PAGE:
I was very much looking forward to this. Last April we rode the Schwarzkopf Jumbo Jet Tornado at Guadalajara’s Selva Mágica and it was absolutely delightful: sprightly, silky smooth, perfect pacing—it was one of those rare coasters that made me feel like I was flying. It was old school Schwarzkopf at its best.

Two years earlier, I’d had the pleasure of riding Frozen at Moscow’s Attrapark VDNKH and that also earned a respectable position in my rankings. With Brontojet being the same City Jet model as Frozen, I was expecting more of the same.



Richard and I rode together, although the unexpected presence of a lap bar on trains that are frequently restraint-free made for a cozier squeeze than we’re used to on these. Richard bent his elbows outwards so he could make room for me while still having a grip on the side bars, but this was apparently a big no-no: the ride op insisted he ride with his arms tucked fully into the car. Not one millimeter of elbow was allowed to peek out the side.

Um…okay? I mean, we did our best to shrug it off, though it sure was difficult given our limited range of movement.

Only when all renegade elbows had been dealt with did Fred Flintstone send us off with a hearty “YABBA DABBA DOO!” (or at least a recording of his voice did). Up the spiral lift we went.



We crested the drop and I was full of anticipation.

But then we dropped and it was all smash and boobs and awkwardness and ouch and please move and ow and wham.

The first drop was a careening slam that jabbed Richard’s fists directly into a delicate area of my anatomy that does not tolerate heavy pressure very well, particularly if it’s delivered in the form of a sudden punch. Owing to my physical proximity and the Elbow Vendetta, Richard might as well have been riding with his arms tied to his sides. The only thing he could use to brace himself was me. With the laterals at the bottom of that drop, there wasn’t a hope of my remaining a stable base for him. As his only means of support toppled over, we both whammed into the side of the car, things got mercilessly shaken up, and we found ourselves in a rather compromising position until we straightened out of that drop.



At that point I shoved Richard’s hands away, which accomplished nothing except briefly transferring my discomfort to him. His elbow went smacking into the bars he should have been allowed to grasp as we lurched into the next swooping descent.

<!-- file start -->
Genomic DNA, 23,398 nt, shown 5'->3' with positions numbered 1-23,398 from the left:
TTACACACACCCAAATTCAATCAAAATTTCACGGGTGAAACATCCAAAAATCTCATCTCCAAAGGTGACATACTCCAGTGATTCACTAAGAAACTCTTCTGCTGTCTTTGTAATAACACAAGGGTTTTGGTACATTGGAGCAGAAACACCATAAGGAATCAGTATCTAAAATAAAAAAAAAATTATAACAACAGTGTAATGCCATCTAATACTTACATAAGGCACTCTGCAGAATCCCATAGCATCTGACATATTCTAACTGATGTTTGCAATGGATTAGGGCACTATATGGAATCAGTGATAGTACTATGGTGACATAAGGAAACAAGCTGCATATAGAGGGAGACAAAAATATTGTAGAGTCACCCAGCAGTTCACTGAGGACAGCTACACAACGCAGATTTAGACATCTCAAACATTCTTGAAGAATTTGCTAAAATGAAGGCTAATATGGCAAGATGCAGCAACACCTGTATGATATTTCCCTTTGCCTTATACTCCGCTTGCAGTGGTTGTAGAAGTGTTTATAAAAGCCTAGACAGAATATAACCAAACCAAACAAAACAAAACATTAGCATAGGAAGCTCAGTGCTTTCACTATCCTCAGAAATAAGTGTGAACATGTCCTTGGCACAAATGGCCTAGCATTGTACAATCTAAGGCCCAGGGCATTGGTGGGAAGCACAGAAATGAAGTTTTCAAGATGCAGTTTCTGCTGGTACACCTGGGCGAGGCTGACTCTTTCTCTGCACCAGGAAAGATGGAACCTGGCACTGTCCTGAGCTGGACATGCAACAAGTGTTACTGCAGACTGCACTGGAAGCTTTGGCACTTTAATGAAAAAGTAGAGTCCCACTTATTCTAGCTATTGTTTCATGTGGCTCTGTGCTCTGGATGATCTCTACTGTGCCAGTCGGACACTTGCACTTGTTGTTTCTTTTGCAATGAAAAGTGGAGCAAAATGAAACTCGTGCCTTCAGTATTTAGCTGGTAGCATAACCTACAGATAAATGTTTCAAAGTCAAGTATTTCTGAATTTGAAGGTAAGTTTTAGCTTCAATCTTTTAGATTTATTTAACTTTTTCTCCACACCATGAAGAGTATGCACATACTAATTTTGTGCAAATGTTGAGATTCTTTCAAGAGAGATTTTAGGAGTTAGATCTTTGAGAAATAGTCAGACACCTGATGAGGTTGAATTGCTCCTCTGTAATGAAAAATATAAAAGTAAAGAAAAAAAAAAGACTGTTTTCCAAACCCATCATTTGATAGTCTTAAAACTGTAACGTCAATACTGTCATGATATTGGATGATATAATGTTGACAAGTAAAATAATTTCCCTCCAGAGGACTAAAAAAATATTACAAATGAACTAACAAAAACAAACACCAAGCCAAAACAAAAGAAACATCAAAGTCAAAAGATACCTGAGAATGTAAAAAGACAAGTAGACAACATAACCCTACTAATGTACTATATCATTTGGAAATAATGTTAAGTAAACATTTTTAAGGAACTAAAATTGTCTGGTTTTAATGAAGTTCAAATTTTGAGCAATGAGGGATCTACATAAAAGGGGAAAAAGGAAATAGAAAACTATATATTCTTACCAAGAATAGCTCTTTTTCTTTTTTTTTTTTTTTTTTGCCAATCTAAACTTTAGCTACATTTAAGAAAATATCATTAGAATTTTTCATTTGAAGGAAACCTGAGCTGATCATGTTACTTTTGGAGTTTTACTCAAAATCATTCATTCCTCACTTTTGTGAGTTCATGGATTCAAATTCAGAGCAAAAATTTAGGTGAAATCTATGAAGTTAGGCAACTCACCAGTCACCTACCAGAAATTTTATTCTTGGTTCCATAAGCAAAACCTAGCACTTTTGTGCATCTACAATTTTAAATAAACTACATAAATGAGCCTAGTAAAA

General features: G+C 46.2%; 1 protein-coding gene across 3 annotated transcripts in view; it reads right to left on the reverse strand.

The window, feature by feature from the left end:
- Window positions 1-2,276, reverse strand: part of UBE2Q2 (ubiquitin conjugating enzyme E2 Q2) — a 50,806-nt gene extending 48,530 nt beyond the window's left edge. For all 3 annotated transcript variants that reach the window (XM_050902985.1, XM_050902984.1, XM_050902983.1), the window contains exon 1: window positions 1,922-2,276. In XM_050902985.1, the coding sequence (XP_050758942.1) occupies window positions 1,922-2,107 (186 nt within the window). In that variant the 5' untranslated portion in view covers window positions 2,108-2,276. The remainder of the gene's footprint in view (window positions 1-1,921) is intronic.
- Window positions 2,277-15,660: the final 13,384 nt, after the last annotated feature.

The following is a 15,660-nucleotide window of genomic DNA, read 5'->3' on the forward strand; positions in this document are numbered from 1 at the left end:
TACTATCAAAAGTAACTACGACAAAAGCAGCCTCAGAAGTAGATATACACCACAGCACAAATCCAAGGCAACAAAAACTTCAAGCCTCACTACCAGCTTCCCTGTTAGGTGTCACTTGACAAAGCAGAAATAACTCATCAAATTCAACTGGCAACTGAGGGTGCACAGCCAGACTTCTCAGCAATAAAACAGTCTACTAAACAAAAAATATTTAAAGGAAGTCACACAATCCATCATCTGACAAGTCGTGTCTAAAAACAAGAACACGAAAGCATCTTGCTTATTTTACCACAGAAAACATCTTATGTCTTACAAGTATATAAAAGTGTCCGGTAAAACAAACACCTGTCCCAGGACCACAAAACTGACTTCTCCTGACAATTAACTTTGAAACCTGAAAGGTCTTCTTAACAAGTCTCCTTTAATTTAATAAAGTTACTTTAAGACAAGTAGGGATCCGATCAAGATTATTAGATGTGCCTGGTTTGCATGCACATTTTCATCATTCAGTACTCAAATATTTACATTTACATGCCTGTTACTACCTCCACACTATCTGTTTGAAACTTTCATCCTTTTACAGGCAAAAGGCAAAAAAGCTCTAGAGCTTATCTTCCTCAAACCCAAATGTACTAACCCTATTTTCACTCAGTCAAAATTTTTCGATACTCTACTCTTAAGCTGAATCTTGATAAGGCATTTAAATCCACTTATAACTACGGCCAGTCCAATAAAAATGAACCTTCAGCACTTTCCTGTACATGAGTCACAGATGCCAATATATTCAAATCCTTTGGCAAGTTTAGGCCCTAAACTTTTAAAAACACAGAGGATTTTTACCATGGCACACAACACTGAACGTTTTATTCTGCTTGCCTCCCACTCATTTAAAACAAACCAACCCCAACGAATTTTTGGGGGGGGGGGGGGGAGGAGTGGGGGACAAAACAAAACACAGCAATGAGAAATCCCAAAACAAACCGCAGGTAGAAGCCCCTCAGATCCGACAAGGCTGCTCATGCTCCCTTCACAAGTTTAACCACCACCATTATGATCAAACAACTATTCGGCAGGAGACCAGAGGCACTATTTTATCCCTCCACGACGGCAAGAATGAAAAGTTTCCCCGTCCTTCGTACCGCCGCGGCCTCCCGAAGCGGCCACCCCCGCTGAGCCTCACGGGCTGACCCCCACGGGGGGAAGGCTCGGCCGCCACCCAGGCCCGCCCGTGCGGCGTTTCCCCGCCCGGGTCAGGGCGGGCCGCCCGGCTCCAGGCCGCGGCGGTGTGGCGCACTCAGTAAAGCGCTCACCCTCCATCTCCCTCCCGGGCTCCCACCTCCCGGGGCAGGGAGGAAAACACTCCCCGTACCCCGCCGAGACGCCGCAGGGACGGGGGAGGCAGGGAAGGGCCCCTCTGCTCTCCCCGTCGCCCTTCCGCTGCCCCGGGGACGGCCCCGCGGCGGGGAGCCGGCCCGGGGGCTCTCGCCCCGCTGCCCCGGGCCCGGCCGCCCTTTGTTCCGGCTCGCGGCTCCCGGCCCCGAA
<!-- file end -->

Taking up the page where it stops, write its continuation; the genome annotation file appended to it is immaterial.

There was a momentary lull as we managed to keep it together for the next few turns.



Then we came to the final corner and all bets were off.

Remember the scene in Mean Girls where Regina George gets hit by the bus? Brontojet became that bus. I was hurled to the side, crashing into the side of the car with the sort of impact that would have the word “BAM!” written above it if this were a comic book. I let out a noise between a grunt and groan. Flabbergasted, I turned my head to see how Richard had fared.

Richard was in trouble.

Richard was in some serious trouble.

His eyes were squeezed shut, his brows deeply furrowed, his lips drawn back to reveal gritted teeth that opened every few seconds to exhale a groan and then gasp in a breath. To see him like that, his face this grotesque contortion of pure, unadulterated agony, was honestly quite scary. Like, this was the kind of look that seemed more suited to, say, childbirth. And he wasn’t exaggerating.

“This is not good. This is not good,” he kept repeating. “I may have broken a rib.”

I’d hate to be injured on the first day of a two week coaster holiday, he’d said. “Seriously?” I asked.

“Martin Valt broke a rib on a Wacky Worm. It’s possible.” (Yes, that did actually happen once. I know, it’s hilarious.)


Richard staggered down the exit ramp and eased himself onto a bench. We began to piece together why I was walking away from this mostly unscathed while his condition was eliciting an emphatic “BANNISTER IS DOWN!” from Ben. It seems that Richard was a protective cushion when I went blasting into the car’s side. As a result, what was already a brutal impact became even worse when my full body weight went colliding into him. Given our cramped quarters, he never stood a chance to protect himself. And now, here we were on the first day of the trip, wondering if Richard was going to have to call it quits.

And all this from a Schwarzkopf. Unbelievable.



Brontojet, you son of a bitch. You little shit. You were supposed to be the good one. You were supposed to be the fun one. Now I wonder: how many others have you duped into pandering to you just because you’re a Schwarzkopf? You think you can just rely on the reputation of your kind for respect? Look, there are plenty of enthusiasts out there who will fall for that. They’re the same idiots who will degrade themselves into proclaiming a crappy wooden coaster like Mean Streak is better than a B&M anything simply because it’s made of wood. But you know what? You won’t take advantage of me like that. You betrayed me. You betrayed us all. You pretty much just full on assaulted us.